Accurate reference genome sequences provide the foundation for modern molecular biology and genomics as the interpretation of sequence data to study evolution, gene expression and epigenetics depends heavily on the quality of the genome assembly used for its alignment. Correctly organising sequenced fragments such as contigs and scaffolds in relation to each other is a critical and often challenging step in the construction of robust genome references. We previously identified misoriented regions in the mouse and human reference assemblies using Strand-seq, a single cell sequencing technique that preserves DNA directionality1, 2. Here we demonstrate the ability of Strand-seq to build and correct full-length chromosomes, by identifying which scaffolds belong to the same chromosome and determining their correct order and orientation, without the need for overlapping sequences. We demonstrate that Strand-seq exquisitely maps assembly fragments into large related groups and chromosome-sized clusters without using new assembly data. Using template strand inheritance as a bi-allelic marker, we employ genetic mapping principles to cluster scaffolds that are derived from the same chromosome and order them within the chromosome based solely on directionality of DNA strand inheritance. We prove the utility of our approach by generating improved genome assemblies for several model organisms including the ferret, pig, Xenopus, zebrafish, Tasmanian devil and the guinea pig.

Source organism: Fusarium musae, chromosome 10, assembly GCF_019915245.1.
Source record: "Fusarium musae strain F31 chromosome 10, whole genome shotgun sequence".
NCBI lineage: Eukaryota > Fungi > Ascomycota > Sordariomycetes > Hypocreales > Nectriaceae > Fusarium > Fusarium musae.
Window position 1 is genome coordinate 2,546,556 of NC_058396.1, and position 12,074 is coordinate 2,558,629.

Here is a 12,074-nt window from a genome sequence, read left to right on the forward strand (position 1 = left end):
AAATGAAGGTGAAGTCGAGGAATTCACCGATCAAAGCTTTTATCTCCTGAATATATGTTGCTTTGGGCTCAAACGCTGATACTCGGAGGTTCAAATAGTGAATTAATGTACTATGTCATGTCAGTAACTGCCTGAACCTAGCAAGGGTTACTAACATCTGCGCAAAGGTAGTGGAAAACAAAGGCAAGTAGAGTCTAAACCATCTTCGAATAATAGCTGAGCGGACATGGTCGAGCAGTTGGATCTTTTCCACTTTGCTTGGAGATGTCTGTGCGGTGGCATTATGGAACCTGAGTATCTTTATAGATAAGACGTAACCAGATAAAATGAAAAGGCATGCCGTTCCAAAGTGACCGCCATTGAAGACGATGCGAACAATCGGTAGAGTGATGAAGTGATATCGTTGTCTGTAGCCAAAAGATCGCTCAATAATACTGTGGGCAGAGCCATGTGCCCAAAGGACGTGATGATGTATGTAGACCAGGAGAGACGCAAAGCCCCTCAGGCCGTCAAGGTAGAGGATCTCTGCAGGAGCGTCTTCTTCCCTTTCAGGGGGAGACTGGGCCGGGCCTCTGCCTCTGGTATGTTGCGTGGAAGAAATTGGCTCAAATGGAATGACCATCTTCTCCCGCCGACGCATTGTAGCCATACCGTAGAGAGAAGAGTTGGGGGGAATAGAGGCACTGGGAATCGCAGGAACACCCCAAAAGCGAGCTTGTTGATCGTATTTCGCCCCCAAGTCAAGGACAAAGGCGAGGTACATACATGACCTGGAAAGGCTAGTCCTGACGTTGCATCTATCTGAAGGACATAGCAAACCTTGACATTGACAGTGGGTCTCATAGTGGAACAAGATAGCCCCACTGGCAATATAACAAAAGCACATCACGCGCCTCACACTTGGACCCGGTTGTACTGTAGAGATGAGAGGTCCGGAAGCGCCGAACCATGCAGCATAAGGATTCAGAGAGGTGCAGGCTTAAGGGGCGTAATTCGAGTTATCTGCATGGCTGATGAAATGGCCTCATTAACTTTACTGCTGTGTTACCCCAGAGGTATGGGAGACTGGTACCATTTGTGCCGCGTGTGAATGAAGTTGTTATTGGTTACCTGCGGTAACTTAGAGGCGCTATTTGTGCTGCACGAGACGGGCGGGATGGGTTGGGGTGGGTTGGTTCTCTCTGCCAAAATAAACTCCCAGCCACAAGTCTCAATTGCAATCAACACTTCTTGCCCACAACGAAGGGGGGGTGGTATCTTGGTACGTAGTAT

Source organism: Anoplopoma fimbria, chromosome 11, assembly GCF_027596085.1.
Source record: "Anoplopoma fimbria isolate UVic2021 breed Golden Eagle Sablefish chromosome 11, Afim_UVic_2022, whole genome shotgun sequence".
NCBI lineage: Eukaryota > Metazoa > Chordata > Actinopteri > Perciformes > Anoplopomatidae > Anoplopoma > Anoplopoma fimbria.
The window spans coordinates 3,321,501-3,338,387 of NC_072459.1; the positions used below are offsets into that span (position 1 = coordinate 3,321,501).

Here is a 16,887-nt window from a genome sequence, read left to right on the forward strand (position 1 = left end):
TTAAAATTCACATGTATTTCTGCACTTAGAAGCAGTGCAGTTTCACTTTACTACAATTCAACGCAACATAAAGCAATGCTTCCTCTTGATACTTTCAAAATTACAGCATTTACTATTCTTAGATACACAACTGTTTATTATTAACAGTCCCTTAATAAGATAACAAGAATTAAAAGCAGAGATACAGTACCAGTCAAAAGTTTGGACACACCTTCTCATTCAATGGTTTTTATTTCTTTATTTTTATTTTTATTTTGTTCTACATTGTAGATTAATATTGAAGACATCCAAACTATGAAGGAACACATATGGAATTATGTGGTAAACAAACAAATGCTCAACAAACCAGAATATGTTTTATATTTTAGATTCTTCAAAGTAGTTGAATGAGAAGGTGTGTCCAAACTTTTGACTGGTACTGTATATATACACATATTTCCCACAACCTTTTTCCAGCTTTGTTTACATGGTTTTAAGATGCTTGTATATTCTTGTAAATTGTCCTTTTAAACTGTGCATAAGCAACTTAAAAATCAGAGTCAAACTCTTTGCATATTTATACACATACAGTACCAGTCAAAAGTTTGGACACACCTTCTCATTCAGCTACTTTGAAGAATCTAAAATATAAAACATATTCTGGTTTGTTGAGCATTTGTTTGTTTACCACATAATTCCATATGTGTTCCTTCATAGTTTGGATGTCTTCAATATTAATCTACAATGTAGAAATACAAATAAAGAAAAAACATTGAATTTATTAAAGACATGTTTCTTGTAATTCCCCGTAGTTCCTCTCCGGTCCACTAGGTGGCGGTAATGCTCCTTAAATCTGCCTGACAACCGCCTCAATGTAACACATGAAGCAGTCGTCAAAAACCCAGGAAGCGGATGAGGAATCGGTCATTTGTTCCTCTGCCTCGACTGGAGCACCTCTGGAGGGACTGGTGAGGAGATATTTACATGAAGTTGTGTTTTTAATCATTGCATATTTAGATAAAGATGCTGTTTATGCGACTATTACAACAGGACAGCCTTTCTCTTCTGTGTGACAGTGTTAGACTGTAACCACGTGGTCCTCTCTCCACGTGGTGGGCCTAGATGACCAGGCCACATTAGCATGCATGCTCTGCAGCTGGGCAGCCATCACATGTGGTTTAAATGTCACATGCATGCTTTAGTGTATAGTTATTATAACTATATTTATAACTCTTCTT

- Downloaded 703 times
- Download rankings, all-time:
- Site-wide: 21,087 out of 94,912
- In genomics: 2,431 out of 5,955
- Year to date:
- Site-wide: 18,280 out of 94,912
- Since beginning of last month:
- Site-wide: 15,148 out of 94,912
Downloads over time
Distribution of downloads per paper, site-wide
- 18 Dec 2019: We're pleased to announce PanLingua, a new tool that enables you to search for machine-translated bioRxiv preprints using more than 100 different languages.
- 21 May 2019: PLOS Biology has published a community page about Rxivist.org and its design.
- 10 May 2019: The paper analyzing the Rxivist dataset has been published at eLife.
- 1 Mar 2019: We now have summary statistics about bioRxiv downloads and submissions.
- 8 Feb 2019: Data from Altmetric is now available on the Rxivist details page for every preprint. Look for the "donut" under the download metrics.
- 30 Jan 2019: preLights has featured the Rxivist preprint and written about our findings.
- 22 Jan 2019: Nature just published an article about Rxivist and our data.
- 13 Jan 2019: The Rxivist preprint is live!